The 'luxury' option is the Samsung 970, as long as my pc actually utilises the faster speed than the more budget-friendly Crucial SSD, I'd pay it.

I'm not a gamer, I just want my pc to speed up, takes too long to boot up and everyday tasks like opening software takes too long.
 
Jun 21, 2022
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I would consider looking into a PCI gen 3 to M.2. It attaches into one of the PCI-e slots just like a GPU or expansion card. They are plenty quick for that generation. You would need to make sure the mobo supports booting from that location, which surely it must as that level of board.
Hi punkcat, Yes I do believe I can boot from those locations, I'm confident that's an option. I've selected 'boot up' from the BIOS screen a few times, and I saw an option to select.

I assume these a bit slower though?
 
Jun 21, 2022
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Also, given that my build is from 2014, to 'refresh' my pc and bring it up to today's standards, would I just need to replace the following few components: Processor, Motherboard, RAM and SSD = 2022 Standard computer?

I think i'm good with elsewhere: I'm using a CORSAIR 850W RM SERIES power supply, which is total over-kill for my needs, as a non-gamer, and have a Pro Art 27" monitor. No graphics card, just use on-board graphics, does my needs
 

Gam3r01

Titan
Moderator
If you are just running basic software (nothing with specific hardware needs) then a new SSD will likely make the system snappy enough to not need a full upgrade.
For uses like that, either of those two SSDs would give you the results you want. Youd only really see benefit from higher speed drives if you are doing something like moving substantially large files between two NVME drives, and accessing them frequently.
 
Reactions: bennie1203
Jun 21, 2022
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If you are just running basic software (nothing with specific hardware needs) then a new SSD will likely make the system snappy enough to not need a full upgrade.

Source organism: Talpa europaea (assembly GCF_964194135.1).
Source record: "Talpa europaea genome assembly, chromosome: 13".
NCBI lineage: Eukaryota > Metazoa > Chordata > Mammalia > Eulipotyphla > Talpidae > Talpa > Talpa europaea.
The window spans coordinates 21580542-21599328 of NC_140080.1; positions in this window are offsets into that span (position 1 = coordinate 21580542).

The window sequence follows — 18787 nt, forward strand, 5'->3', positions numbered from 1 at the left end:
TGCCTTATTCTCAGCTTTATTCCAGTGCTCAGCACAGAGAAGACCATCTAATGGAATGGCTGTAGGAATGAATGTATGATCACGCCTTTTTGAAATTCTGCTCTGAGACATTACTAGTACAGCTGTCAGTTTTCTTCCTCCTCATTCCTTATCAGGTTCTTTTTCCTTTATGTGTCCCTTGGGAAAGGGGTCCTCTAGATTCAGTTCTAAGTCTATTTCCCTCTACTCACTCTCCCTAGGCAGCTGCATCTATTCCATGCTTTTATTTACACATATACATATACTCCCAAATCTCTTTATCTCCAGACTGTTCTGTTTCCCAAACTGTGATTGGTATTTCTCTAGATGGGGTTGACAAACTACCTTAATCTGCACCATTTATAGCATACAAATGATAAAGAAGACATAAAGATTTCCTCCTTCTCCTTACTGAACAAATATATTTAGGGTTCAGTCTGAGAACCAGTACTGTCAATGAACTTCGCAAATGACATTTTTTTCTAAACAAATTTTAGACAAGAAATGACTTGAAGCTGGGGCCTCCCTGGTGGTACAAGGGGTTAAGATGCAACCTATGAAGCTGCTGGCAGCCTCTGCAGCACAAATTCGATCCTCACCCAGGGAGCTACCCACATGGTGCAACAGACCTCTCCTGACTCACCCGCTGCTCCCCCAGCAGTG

For uses like that, either of those two SSDs would give you the results you want. Youd only really see benefit from higher speed drives if you are doing something like moving substantially large files between two NVME drives, and accessing them frequently.
Thanks Gam3r01. That's good to know!
 
Jun 21, 2022
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USAFRet

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Mar 16, 2013
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From the specs page:

"Intel® Z97 Express Chipset with M.2 support (up to 10Gb/s data-transfer) "

Will these NVMe M.2 SSDs work with my specs, meaning can my computer make use of the Read/Write speeds of 3,500/3,300 MB/s in light of my M.2 Slot (PCIex 2) supporting up to 10Gb/s data-transfer?
No.

A Gen 3 SSD such as a Samsung 970 EVO won't be any faster than a SATA III SSD, such as a Samsung 860 EVO.
OK, technically in artifical benchmark tests, yes.

In actual use? No. You would not see a real difference.


In addition, some actual tests:
View: https://www.youtube.com/watch?v=4YoRKQy-UO4

View: https://www.youtube.com/watch?v=4DKLA7w9eeA

View: https://www.youtube.com/watch?v=GQ9LyNXpsOo
 

geofelt

Titan
Most of what we do with a ssd is small random I/O.
One thing at a time.
Synthetic benchmarks with high queue depths are not representative.
Nor is high sequential processing.
The response time for all ssd devices, sata or pcie is remarkably similar. That is what you will see.
What is now your windows C drive?
If it is a hdd, replacing it with ANY ssd will be very satisfying.
Yes, there are differences, but they are relatively minor.
If the new m.2 ssd is sufficiently large, you can clone your C drive to it.